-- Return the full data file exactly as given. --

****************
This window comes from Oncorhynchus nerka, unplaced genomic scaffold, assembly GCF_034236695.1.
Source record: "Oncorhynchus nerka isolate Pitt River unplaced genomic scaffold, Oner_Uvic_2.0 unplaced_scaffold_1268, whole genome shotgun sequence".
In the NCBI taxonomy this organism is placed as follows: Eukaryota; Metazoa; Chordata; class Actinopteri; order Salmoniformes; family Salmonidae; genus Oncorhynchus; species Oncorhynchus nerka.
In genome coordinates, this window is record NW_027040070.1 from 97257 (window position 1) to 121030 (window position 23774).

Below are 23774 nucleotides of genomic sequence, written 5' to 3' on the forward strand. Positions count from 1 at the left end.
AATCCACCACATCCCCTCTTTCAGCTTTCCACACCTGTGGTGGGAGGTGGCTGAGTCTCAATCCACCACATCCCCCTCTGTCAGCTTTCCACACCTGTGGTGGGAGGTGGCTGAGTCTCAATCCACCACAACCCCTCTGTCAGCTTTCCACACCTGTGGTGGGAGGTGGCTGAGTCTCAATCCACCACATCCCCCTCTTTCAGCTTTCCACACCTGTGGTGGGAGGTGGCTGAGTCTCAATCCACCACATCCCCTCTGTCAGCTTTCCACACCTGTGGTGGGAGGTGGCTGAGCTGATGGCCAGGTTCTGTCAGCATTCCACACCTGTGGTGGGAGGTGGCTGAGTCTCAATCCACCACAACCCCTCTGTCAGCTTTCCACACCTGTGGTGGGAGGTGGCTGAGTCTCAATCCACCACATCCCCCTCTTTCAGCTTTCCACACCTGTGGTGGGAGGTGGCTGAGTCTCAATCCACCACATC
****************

This window comes from Oncorhynchus nerka, unplaced genomic scaffold, assembly GCF_034236695.1.
Source record: "Oncorhynchus nerka isolate Pitt River unplaced genomic scaffold, Oner_Uvic_2.0 unplaced_scaffold_1268, whole genome shotgun sequence".
In the NCBI taxonomy this organism is placed as follows: Eukaryota; Metazoa; Chordata; class Actinopteri; order Salmoniformes; family Salmonidae; genus Oncorhynchus; species Oncorhynchus nerka.
In genome coordinates, this window is record NW_027040070.1 from 97257 (window position 1) to 121030 (window position 23774).

Below are 23774 nucleotides of genomic sequence, written 5' to 3' on the forward strand. Positions count from 1 at the left end.
AATCCACCACATCCCCTCTTTCAGCTTTCCACACCTGTGGTGGGAGGTGGCTGAGTCTCAATCCACCACATCCCCCTCTGTCAGCTTTCCACACCTGTGGTGGGAGGTGGCTGAGTCTCAATCCACCACAACCCCTCTGTCAGCTTTCCACACCTGTGGTGGGAGGTGGCTGAGTCTCAATCCACCACATCCCCCTCTTTCAGCTTTCCACACCTGTGGTGGGAGGTGGCTGAGTCTCAATCCACCACATCCCCTCTGTCAGCTTTCCACACCTGTGGTGGGAGGTGGCTGAGCTGATGGCCAGGTTCTGTCAGCATTCCACACCTGTGGTGGGAGGTGGCTGAGTCTCAATCCACCACAACCCCTCTGTCAGCTTTCCACACCTGTGGTGGGAGGTGGCTGAGTCTCAATCCACCACATCCCCCTCTTTCAGCTTTCCACACCTGTGGTGGGAGGTGGCTGAGTCTCAATCCACCACATC